GS: If that's the way he feels I’m going to ask him for some ambassador license plates that could get me a good parking spot. It’s always about the parking spot, especially in California.
But, I mean, not to sound conceited in any way, shape or form, but I think in certain ways, in a television type of way, that I have been an ambassador for the sport. I’m honored to be in that role. Racing is such a regionalized business. There are great people out there. The entire crew at the Meadowlands does a great job. The product they put out on simulcast is just terrific, it doesn’t get any better than the Meadowlands.
I guess I could say there are regional ambassadors. There are guys that have represented the sport in their areas in a very admirable way but I think on a national basis I’d like to think I’ve kind of been in that role in representing the sport. I'm not a harness racing czar or commissioner, but I do think when it comes to exposure to the public in a traditional sense I’ve been a large part of that for the last couple decades.
In addition to that we both know how incredibly important social media has become, it has grown exponentially. It’s been a little skewed to the older side of things. That’s not my area of expertise. Other guys are tremendous. Justin Horowitz is a young up and coming executive and has a tremendous feel for utilizing social media. That’s why he’s an integral part of the team at the Meadowlands.
That’s not my expertise. Mine really has been television and in many of the traditional ways we’ve all gone about getting publicity and PR for the sport. Just acting as a representative.
So whether Chris Schick sees me as an ambassador, if he does I’m grateful for that and would love to be the ambassador for California harness racing and Cal Expo.
USTA: What’s the potential for California harness racing?
GS: The reason Chris and I are on the same page in a number of things, is we both realize that California harness racing has a lot of obstacles and a lot of hurdles. They’re pretty much up against it. We’re not idealists in that respect. We’re realists as to what has to happen, what is happening. It’s going to be an uphill battle. I know he’s not going to give up, and there’s no reason I would give up either.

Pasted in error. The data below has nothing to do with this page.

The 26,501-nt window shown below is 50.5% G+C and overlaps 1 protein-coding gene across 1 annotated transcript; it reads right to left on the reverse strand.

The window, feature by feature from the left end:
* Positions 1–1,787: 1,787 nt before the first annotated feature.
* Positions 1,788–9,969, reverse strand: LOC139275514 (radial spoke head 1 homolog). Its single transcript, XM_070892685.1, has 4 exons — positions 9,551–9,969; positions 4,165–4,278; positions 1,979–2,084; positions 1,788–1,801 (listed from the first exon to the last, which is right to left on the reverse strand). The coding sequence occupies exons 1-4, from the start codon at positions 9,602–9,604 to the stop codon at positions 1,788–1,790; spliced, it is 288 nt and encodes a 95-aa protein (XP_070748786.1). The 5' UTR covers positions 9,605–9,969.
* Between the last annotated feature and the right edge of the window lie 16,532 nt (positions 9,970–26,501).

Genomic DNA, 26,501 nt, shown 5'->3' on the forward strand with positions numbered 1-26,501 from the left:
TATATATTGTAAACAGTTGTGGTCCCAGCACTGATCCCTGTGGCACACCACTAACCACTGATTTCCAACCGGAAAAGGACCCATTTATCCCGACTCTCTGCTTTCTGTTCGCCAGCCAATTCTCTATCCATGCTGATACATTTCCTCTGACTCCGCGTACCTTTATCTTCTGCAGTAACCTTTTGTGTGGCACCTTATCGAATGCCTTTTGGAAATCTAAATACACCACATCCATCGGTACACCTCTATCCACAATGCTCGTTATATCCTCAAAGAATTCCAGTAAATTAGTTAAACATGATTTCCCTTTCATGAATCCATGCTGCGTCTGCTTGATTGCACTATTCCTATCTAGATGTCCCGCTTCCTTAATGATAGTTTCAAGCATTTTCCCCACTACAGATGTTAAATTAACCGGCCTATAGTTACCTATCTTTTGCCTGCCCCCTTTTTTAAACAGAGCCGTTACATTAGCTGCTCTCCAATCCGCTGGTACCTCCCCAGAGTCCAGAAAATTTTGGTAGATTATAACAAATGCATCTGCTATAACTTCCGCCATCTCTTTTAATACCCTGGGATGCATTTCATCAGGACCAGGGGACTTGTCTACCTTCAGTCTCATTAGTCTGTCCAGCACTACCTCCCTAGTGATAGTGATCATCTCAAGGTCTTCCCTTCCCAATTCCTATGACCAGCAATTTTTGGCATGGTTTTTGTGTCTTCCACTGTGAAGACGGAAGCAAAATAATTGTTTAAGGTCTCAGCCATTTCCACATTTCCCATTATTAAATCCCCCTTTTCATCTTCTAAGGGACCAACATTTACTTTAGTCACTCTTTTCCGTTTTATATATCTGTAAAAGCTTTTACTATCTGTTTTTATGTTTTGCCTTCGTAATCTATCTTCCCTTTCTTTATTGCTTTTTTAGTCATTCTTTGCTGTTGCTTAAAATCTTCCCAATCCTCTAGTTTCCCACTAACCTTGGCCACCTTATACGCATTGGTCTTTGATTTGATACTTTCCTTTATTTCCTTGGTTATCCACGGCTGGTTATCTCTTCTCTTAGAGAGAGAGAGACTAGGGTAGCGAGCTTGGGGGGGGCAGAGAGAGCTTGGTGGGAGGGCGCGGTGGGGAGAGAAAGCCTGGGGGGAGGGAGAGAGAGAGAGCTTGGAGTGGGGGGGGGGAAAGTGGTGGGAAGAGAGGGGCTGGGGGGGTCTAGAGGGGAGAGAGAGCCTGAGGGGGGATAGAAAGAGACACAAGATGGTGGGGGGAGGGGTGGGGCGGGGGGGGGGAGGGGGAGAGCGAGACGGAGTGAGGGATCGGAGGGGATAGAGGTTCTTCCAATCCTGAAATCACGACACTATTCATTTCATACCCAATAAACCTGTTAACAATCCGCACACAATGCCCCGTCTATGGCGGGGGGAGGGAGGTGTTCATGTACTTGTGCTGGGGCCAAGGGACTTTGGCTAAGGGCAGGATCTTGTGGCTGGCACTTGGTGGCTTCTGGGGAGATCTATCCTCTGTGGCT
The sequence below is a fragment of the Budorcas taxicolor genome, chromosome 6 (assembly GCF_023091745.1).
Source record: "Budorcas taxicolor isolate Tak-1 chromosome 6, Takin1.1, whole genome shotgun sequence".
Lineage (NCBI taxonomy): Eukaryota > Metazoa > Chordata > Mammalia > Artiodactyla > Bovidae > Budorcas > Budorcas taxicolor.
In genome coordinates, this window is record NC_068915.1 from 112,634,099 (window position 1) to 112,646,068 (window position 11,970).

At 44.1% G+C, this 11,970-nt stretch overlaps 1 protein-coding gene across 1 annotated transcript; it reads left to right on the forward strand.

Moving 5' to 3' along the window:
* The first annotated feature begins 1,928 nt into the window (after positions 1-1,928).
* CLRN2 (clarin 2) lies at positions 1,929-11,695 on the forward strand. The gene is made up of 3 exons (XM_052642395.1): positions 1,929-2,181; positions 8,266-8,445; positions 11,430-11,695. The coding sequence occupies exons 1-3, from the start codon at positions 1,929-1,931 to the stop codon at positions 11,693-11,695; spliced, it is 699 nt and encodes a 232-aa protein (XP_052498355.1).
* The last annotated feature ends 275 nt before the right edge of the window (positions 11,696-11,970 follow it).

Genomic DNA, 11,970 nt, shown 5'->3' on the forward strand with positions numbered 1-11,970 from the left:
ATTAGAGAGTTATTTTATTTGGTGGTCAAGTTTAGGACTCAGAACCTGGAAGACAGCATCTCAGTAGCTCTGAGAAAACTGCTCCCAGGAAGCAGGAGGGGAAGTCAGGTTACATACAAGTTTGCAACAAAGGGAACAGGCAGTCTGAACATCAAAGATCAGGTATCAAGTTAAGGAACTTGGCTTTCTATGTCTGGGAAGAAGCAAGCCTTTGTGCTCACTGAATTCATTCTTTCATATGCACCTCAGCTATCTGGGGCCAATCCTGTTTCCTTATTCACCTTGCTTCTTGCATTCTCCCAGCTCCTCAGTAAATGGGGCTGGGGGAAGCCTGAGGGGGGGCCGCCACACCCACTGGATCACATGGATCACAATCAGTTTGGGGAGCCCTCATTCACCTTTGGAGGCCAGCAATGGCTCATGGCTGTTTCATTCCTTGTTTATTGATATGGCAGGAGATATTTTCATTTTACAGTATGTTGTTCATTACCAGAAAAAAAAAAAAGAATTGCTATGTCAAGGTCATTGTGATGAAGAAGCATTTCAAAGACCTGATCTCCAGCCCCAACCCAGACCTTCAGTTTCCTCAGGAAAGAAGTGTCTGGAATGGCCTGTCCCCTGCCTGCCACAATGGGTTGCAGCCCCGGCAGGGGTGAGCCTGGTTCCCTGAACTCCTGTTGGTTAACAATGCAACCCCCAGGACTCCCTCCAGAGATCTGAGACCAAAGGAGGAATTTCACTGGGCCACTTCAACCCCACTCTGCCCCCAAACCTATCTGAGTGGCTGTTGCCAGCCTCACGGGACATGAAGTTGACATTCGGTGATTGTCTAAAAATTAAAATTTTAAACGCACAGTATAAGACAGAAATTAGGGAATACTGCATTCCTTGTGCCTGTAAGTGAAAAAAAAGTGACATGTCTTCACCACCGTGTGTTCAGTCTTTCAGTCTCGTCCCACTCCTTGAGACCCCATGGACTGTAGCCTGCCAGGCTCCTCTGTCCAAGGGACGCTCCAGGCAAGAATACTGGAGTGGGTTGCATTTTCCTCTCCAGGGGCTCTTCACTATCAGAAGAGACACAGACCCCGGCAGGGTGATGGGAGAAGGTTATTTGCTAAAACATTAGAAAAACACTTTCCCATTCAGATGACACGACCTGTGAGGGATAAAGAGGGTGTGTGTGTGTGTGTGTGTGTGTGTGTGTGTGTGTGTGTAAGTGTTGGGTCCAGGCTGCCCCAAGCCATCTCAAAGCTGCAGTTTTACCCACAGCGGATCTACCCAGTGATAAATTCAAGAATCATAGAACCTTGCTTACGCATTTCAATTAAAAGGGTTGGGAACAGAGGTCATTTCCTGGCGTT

It’s going to be a tough road in California, but that’s no reason not to give it a shot. He’s just a nice, straight shooting guy who’s sharp.
I was out there in May just to visit. I’d never been to Sacramento before and never to Cal Expo, so I went out just to get a feel for the place and lay of the land. I saw him kind of work at night. I was watching him work the races and how they unfolded in relation to other tracks and their post times, and he was absolutely trying to maximize the wagering opportunities for those who wanted to wager at Cal Expo by not going off at the same time other races were going off.
It’s such a major issue in my mind in the sport, you’ve got all these races, and a lot of times tracks are going off at the same time.
Chris is very aware of that, he’s a very sharp guy, he’s been around this industry a long time. In addition to his business acumen there’s one thing that he has that is absolutely a necessity if he’s going to continue doing this, and that’s a passion for the game.
Unquestionably he has passion for harness racing. That’s what it takes first, because you have to have that when you’re up against politicians and fire marshals and all these people that want to make your life difficult. You have to have that desire. That burning desire to do what you’re doing. He and Ben Kenney certainly do. That’s the kind of environment I’m going into, knowing full well the kind of hand that California harness racing has been dealt. I’m taking a realistic but optimistic approach.
USTA: As the only harness track west of the Rockies, how much potential does Cal Expo have?
GS: That’s part of the issue. California harness racing is like an island, it makes it that much more difficult because it doesn’t have the horse population to draw from like the tracks in the Northeast. All you have to do is load them onto a van, take them to the Poconos, Harrah’s Philadelphia, all those places. It’s a basic van ride. That’s not the case here and that makes it that much more difficult, being isolated out there. But it’s not a reason to give it up.
USTA: Does being the only track give it more potential because it’s the only game in town, or does that work against it too?
GS: I would put Cal Expo in the same category as tracks that would love to have, but may or may not get, alternative gaming. If tracks in California were allowed to have racinos, I don’t think there would be any question that these tracks would be able to offer sizeable purses and therefore be attracting a sizable group of horsemen and horse community. But they don’t have that.